Brooklyn Boro

Beetlemania ends! Invasive Asian longhorned beetle banished from city

October 11, 2019 Mary Frost
Cupcakes decorated with pictures of Asian Longhorned Beetles were served at a party on Thursday celebrating the elimination of the pests in Brooklyn and Queens. Eagle photo by Mary Frost

The insect that threatened to wipe out tens of thousands of the city’s trees has been squashed.

State, city and federal agencies announced on Thursday that the Asian longhorned beetle has finally been eradicated in Brooklyn and Queens, the last two holdouts in the city.

At a celebration in McCarren Park in Williamsburg, cupcakes decorated with pictures of the distinctive black insect were served to jubilant parkgoers and agriculture and horticulture experts.

Ashley Ardilo, with the NYS Department of Agriculture, demonstrates the exit holes left in trees by hatching Asian Longhorned Beetles. Eagle photo by Mary Frost
Ashley Ardilo, with the state’s Department of Agriculture, demonstrates the exit holes left in trees by hatching Asian longhorned beetles. Eagle photo by Mary Frost

“Today is a great day for our urban forest as we announce the eradication of the Asian longhorned beetle,” announced Liam Kavanagh, first deputy commissioner of the city’s Parks Department. “It was a bleak day for forestry in New York City when this pest was discovered. Half of the hardwood trees in New York State are susceptible.”

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The successful eradication was the result of a decadeslong collaborative effort by multiple city, state and federal agencies, non-governmental organizations and private landowners, officials said.

These include the U.S. Department of Agriculture’s Animal and Plant Health Inspection Service, the state’s Department of Agriculture and Markets and Department of Environmental Conservation, and the city’s Department of Parks.

“It’s been a long, hard road,” USDA’s Samantha Simon said. “We knew that if it became established, the Asian longhorned beetle would threaten billions of dollars’ worth of timber [and] the maple syrup industry.”

The insect attacks maple, elm, willow, horse-chestnut, mulberry, birch, green ash, sycamore and London planetrees.


Since the insect was first discovered in Brooklyn, it has spread to Long Island, Massachusetts and Ohio, Simon said.

A tree was planted in McCarren Park in honor of the end of the Asian Longhorned Beetle scourge in New York City. Eagle photo by Mary Frost
Officials planted a tree in McCarren Park in honor of the end of the Asian longhorned beetle scourge in New York City. Eagle photo by Mary Frost

Assemblymember Joseph Lentol recalled that Monsignor McGolrick Park in Greenpoint was hit hard by the beetle when it first arrived.

“We lost every single maple tree,” he said. The Forestry Service “promised to replace every tree, and delivered.”

The final elimination of the beetle in New York City made some officials positively light-hearted.

“While this is a celebration, it’s also a bit of a funeral,” DEC Director Steve Zahn joked. “Don’t let the door hit you on the carapace on the way out.”

The Agriculture Department’s Christopher Logue said that the agency took an aggressive role — “inspecting, surveying, implementing quarantines.” They also worked to educate local landscapers, which “put more eyes on the ground.” Residents took an active role by opening up their property, he said. “It’s a shining example of success in this area.”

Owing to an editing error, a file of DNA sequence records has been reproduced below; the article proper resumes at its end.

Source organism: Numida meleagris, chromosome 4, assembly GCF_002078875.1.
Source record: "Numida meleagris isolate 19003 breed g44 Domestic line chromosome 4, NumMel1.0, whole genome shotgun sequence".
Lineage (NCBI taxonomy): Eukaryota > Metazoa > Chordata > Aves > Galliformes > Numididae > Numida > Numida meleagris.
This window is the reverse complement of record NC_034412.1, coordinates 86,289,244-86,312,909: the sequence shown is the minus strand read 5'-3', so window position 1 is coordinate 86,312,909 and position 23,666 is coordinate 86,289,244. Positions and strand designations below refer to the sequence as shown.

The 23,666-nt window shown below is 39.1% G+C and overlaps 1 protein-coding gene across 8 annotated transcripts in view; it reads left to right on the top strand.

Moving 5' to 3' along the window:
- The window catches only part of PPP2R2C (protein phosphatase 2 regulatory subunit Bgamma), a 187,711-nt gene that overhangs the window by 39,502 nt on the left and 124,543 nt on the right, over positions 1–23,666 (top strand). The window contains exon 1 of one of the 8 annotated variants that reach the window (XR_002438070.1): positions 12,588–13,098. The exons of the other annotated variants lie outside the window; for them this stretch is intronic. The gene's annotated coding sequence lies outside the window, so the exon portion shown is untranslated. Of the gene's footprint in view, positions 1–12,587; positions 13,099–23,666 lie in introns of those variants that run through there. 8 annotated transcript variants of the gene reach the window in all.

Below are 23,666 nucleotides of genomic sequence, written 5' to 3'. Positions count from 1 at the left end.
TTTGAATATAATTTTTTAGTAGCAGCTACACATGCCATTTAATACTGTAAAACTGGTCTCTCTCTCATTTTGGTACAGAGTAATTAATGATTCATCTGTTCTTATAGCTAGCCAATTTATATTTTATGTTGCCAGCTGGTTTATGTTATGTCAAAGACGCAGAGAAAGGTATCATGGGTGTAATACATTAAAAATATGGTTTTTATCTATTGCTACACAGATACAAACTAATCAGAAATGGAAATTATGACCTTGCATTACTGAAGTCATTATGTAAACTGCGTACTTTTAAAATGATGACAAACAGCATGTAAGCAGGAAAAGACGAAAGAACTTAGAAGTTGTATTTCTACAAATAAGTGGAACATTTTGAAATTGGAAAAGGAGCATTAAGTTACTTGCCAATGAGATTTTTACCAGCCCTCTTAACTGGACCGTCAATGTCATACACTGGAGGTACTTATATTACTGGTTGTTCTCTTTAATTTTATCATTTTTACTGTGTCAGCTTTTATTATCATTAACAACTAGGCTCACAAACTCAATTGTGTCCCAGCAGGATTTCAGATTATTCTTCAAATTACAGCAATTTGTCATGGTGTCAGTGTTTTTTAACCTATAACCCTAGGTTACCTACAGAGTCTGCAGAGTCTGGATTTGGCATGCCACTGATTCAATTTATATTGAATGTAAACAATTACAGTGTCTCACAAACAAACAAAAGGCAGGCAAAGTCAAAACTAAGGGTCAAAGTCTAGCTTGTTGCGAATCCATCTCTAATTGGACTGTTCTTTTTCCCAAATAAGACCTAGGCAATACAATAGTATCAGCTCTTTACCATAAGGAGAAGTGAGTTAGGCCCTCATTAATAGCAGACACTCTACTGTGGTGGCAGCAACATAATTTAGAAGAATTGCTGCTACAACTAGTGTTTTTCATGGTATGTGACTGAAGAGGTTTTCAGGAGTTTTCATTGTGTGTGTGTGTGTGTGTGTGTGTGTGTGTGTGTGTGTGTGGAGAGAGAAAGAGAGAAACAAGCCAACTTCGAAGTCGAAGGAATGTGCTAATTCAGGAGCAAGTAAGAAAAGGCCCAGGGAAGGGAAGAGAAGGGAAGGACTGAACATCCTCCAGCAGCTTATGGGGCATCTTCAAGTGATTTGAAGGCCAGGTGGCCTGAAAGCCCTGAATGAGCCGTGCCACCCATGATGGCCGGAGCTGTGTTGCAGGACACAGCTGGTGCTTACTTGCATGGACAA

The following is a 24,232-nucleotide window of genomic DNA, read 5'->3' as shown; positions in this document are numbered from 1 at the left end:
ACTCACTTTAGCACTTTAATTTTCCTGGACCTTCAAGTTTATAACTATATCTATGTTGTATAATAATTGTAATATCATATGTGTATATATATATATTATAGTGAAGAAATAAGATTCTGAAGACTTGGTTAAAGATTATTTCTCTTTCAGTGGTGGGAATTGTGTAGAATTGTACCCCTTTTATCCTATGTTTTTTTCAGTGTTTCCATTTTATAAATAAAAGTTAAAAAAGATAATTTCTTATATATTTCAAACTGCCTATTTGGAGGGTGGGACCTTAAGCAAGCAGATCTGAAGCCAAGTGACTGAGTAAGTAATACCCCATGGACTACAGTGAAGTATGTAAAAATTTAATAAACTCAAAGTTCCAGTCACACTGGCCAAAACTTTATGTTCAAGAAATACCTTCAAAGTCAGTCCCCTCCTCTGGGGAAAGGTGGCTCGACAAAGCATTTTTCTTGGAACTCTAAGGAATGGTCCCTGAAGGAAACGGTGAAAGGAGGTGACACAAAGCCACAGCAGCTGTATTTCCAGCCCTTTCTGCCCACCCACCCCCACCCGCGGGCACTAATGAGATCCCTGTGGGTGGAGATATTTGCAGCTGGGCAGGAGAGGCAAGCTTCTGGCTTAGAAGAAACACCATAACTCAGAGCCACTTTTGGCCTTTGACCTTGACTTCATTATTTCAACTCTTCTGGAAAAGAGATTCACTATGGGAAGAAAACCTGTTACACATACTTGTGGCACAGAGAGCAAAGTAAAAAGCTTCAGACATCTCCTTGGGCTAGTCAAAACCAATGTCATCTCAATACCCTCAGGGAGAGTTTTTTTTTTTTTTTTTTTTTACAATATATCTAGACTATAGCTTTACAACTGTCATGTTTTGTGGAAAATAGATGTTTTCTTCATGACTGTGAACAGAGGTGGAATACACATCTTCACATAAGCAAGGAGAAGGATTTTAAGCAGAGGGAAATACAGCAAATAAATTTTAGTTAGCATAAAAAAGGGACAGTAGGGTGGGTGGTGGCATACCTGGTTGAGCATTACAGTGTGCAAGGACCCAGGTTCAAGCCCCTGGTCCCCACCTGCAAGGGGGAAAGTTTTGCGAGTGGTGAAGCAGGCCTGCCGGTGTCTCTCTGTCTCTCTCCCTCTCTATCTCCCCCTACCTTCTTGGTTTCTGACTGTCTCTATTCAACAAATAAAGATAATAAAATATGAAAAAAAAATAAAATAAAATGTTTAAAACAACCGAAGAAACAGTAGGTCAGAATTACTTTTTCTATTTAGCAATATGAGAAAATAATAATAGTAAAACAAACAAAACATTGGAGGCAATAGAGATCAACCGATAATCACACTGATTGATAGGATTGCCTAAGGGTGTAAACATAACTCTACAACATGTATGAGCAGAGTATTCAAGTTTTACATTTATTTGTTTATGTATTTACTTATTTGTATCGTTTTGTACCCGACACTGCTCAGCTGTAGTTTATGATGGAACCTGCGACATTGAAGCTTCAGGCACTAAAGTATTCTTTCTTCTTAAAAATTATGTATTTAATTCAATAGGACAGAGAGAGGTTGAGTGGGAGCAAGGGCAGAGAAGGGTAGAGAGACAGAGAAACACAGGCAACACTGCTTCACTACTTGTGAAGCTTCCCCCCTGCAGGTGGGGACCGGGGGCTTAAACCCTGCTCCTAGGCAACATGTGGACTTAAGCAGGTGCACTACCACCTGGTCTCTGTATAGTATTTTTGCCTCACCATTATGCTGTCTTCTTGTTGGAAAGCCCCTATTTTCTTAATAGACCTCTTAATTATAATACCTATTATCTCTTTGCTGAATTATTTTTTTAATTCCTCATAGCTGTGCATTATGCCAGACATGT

Brooklyn Parks Commissioner Marty Maher, center, accepts a plaque celebrating Brooklyn’s eradication of the invasive pest. With him stand USDA’s Samantha Simon and NYC Parks First Deputy Commissioner Liam Kavanagh. Eagle photo by Mary Frost
Brooklyn Parks Commissioner Marty Maher, center, accepts a plaque celebrating Brooklyn’s eradication of the invasive pest. With him stand USDA’s Samantha Simon and NYC Parks’ Liam Kavanagh. Eagle photo by Mary Frost

It’s been 23 years since the invasive beetle (technically not a bug) was first detected in Brooklyn. Experts believe it entered the country on wooden pallets shipped to Greenpoint.

The USDA calculated the speckled insect, about the size of a waterbug with antennae as long as its body, has wiped out more than 24,000 New York trees, and 180,000 nationwide. Thursday’s announcement marks the end of a six-year quarantine in northern Brooklyn and Queens.

To eliminate the beetle, APHIS regulated the movement of trees, firewood and woody debris and carried out surveys to find and remove infested trees. In total, APHIS removed 5,208 infested trees and treated 67,609 at-risk trees.

Specialists hired by USDA inspected trees in Cadman Plaza Park in Downtown Brooklyn on Thursday for Asian longhorned beetle infestation. If a tree is infested, it needs to be chopped down and removed. Eagle photo by Mary Frost
Specialists hired by USDA inspected trees in Cadman Plaza Park in Downtown Brooklyn over the summer. Eagle photo by Mary Frost

Ashley Ardilo, with the Department of Agriculture, says people still need to keep their eyes open for the Asian longhorned beetle and other invasive pests, such as the spotted lanternfly. “The more eyes that we have out there, the better,” she said.

Correction (Oct. 11): A previous version of this article said the announcement was made Wednesday. It was made Thursday. The Eagle regrets the error.


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  1. This is truly a moment all humanity should be proud of. When I think of the trees we’ve lost because of human error — American chestnut, elm, hemlock, white ash, chinkapin — it’s heartening to see a story highlighting how concerted efforts of caring people can produce results. Thanks for reporting this!